As a leader, saxophonist and composer Gary Thomas is wildly ambitious. Throughout the 1980s and into the '90s, Thomas experimented with everything from free jazz and funk to heavy metal and hip-hop. Exile's Gate is another such exercise. There are two distinct bands accompanying him here. One is made up of Thomas on tenor with drummer Jack DeJohnette and guitarist Paul Bollenback with organist Tim Murphy and bassist Ed Howard. The other features the latter two musicians, Marvin Sewell on guitar and drummer Terri Lyne Carrington. The first band plays Thomas' free-spirited and aggressive originals while the second plays standards for the most part. Only Thomas would think of putting the two approaches together on one record on alternate cuts.
A reduction in personnel rarely results in a broader musical expanse, but that's just what happened to Food, since trumpeter Arve Henriksen and bassist Mats Eilertsen departed in 2004. Molecular Gastronomy (Rune Grammofon, 2008)—Food's first duo recording, though the use of guests fleshed the group out to a trio—was Food's most accessible album to date, without sacrificing any of its inherent risk and sound of surprise. Quiet Inlet—Food's first for ECM, and featuring Austrian guitarist Christian Fennesz on three tracks and Norwegian trumpeter Nils Petter Molvaer on four—follows Molecular Gastronomy's path, but remains equally traceable to earlier albums, including Food's quartet swan song, The Last Supper (Rune Grammofon, 2005). Even as a duo, Food generates a lot of sound. Strønen, in particular, combines bastardized drum kit, hand percussion and technology into a distinctive soundscaping approach, from pulse-driven to textural; spatially ethereal to jagged and dense. Ballamy's more economical playing is equally key in establishing a group sound, and based on its performance at Punkt 2006, Food could easily have continued on as a duo, but increases the unpredictability quotient by introducing a third player to the set.
A truly unusual project. Two musicians, Thomas Lemmer and Christoph Sebastian Pabst, 700 km apart, one in Osnabrück, the other in the surrounding area of Munich, met in 2004 in Marburg and then lost sight of each other. Their new work, a unique combination of two different and yet perfectly harmonizing worlds, is a beautiful example of how the Internet blurs borders and can bring musicians together even across great distances. Floating spheres, organic instruments, wonderful melodies, creative sound design, electronic rhythms and widening effects. The main elements used include a Chinese ruan guitar (Meeresleuchten), the Una Corda (Meeresleuchten [introduction]), an Erhu (Sandwirbeldüne), an electric guitar (Pastellstrand) and a Spanish flamenco guitar (Indigobrandung)…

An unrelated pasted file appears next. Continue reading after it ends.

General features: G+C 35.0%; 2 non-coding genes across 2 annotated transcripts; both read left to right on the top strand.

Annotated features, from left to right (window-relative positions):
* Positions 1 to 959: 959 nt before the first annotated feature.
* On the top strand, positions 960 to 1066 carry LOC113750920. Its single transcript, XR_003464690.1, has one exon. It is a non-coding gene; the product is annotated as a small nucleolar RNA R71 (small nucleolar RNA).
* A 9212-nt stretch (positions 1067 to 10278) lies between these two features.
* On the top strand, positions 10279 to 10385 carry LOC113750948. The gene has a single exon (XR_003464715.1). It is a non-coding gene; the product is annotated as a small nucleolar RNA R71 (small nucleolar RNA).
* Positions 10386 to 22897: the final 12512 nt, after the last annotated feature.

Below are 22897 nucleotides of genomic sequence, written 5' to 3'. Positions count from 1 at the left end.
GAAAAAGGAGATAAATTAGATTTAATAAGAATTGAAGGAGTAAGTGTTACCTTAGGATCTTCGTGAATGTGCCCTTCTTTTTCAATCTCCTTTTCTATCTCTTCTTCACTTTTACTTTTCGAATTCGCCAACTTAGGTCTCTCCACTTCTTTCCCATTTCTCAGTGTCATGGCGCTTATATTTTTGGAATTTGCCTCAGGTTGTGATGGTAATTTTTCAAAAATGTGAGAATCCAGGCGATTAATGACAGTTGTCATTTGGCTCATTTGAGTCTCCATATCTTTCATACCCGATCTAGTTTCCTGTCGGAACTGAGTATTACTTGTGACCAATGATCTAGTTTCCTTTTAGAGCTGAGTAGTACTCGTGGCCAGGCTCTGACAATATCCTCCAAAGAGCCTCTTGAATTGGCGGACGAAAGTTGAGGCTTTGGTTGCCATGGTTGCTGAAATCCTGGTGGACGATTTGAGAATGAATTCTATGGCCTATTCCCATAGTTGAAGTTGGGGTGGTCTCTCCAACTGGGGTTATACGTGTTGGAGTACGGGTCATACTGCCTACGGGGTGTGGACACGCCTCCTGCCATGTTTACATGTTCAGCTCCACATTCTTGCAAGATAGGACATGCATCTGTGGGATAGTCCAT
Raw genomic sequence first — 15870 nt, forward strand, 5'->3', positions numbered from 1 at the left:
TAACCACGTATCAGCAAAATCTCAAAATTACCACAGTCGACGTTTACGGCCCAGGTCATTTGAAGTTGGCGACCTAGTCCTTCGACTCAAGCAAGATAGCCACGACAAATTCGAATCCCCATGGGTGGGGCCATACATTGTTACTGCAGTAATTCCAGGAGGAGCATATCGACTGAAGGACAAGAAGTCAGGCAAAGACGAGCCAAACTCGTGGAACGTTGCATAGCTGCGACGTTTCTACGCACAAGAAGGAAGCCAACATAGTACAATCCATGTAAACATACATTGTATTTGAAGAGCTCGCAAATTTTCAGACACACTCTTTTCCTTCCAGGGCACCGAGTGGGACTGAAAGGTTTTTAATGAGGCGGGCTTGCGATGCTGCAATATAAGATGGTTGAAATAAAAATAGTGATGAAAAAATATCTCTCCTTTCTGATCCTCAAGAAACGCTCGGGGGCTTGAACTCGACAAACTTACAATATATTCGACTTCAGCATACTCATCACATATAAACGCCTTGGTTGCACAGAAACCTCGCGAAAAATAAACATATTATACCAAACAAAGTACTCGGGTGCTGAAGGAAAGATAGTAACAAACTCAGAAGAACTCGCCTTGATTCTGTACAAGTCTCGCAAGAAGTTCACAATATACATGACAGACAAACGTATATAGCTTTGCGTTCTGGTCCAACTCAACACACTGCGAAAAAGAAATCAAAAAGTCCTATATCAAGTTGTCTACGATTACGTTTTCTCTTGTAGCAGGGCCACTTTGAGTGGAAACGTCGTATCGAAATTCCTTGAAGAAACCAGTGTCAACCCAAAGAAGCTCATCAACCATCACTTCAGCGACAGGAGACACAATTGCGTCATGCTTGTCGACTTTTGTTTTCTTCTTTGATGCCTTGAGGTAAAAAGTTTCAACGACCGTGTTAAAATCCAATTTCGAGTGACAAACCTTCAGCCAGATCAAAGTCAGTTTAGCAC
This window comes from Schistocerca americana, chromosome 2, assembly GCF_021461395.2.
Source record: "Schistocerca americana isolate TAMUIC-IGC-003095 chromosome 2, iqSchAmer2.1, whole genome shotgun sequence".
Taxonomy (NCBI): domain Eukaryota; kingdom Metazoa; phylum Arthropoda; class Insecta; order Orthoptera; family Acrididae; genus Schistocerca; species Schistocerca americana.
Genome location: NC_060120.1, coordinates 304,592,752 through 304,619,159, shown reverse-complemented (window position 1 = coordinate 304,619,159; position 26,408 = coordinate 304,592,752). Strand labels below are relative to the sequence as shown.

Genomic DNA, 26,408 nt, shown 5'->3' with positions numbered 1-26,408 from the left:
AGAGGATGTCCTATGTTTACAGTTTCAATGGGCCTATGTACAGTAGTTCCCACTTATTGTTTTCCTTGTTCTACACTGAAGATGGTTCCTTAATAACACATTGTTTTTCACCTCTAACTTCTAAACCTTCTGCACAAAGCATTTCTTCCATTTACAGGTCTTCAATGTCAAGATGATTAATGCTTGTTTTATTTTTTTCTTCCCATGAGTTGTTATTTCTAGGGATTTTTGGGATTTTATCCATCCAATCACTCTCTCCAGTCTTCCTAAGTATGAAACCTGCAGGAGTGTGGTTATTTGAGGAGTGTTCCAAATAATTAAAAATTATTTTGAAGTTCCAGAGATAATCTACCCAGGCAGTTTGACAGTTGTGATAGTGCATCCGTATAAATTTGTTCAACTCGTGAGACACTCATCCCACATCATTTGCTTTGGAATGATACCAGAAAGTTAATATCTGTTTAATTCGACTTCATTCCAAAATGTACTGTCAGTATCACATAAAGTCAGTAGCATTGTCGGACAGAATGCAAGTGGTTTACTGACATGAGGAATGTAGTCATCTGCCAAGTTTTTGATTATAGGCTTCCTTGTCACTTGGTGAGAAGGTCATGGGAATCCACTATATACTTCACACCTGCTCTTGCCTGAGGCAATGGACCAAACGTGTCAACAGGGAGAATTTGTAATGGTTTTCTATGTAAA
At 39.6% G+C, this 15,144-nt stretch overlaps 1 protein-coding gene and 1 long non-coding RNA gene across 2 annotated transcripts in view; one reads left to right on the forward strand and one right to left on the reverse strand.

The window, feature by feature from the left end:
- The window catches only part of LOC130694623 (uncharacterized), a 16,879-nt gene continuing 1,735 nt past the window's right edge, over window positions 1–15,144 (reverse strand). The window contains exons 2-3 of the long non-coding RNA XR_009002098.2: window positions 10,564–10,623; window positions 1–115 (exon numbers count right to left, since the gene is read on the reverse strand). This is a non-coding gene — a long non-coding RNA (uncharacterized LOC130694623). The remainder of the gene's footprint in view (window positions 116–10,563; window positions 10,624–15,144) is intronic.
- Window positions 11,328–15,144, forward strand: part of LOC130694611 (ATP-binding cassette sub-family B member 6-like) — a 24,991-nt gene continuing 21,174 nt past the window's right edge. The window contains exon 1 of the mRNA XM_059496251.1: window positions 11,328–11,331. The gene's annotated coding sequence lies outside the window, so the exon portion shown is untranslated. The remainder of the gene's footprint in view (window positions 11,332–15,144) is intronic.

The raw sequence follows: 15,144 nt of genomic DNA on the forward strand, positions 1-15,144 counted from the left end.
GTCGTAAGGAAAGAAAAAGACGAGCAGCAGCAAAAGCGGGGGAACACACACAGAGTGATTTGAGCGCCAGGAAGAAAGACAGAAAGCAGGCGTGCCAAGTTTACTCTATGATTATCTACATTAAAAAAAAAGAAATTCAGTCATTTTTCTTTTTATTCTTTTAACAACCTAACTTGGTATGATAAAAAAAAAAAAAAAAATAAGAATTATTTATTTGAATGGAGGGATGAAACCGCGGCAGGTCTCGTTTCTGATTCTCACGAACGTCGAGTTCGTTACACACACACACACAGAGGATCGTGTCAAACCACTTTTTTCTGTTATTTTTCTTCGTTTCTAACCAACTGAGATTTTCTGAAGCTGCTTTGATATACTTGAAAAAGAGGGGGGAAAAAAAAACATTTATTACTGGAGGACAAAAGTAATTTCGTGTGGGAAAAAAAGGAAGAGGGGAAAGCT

This well-planned Naxos programme is carefully laid out in two parts, each of viol music interspersed with harpsichord and organ pieces and ending with an anthem. It gives collectors an admirable opportunity to sample, very inexpensively, the wider output of Thomas Tomkins, and outstandingly fine Elizabethan musician whose music is still too known. Though he is best known for hid magnificent church music, it is refreshing to discover what he could do with viols, experimenting with different combinations of sizes of instruments, usually writing with the polyphony subservient to expressive harmonic feeling, as in the splendid and touching Fantasia for six viols. Perhaps the most remarkable piece here is the Hexachord fantasia, where the scurrying part-writing ornaments a rising and falling six-note scale (hexachord). The two five-part verse anthems and Above the stars, which is in six parts, are accompanied by five viols, with a fine counter-tenor in Above the stars and a bass in Thou art my King.
Thomas Tafirenyika Mapfumo is a Zimbabwean musician known as "The Lion of Zimbabwe" and "Mukanya" (the praise name of his clan in the Shona language) for his immense popularity and for the political influence he wields through his music, including his sharp criticism of the government of President Robert Mugabe. He both created and made popular Chimurenga music and his slow-moving style and distinctive voice is instantly recognisable to Zimbabweans. Mapfumo's first LP remains a favorite. Made before he got heavily into reggae, this is street-Zimbabwean at its best, with Zairian and eastern African overtones.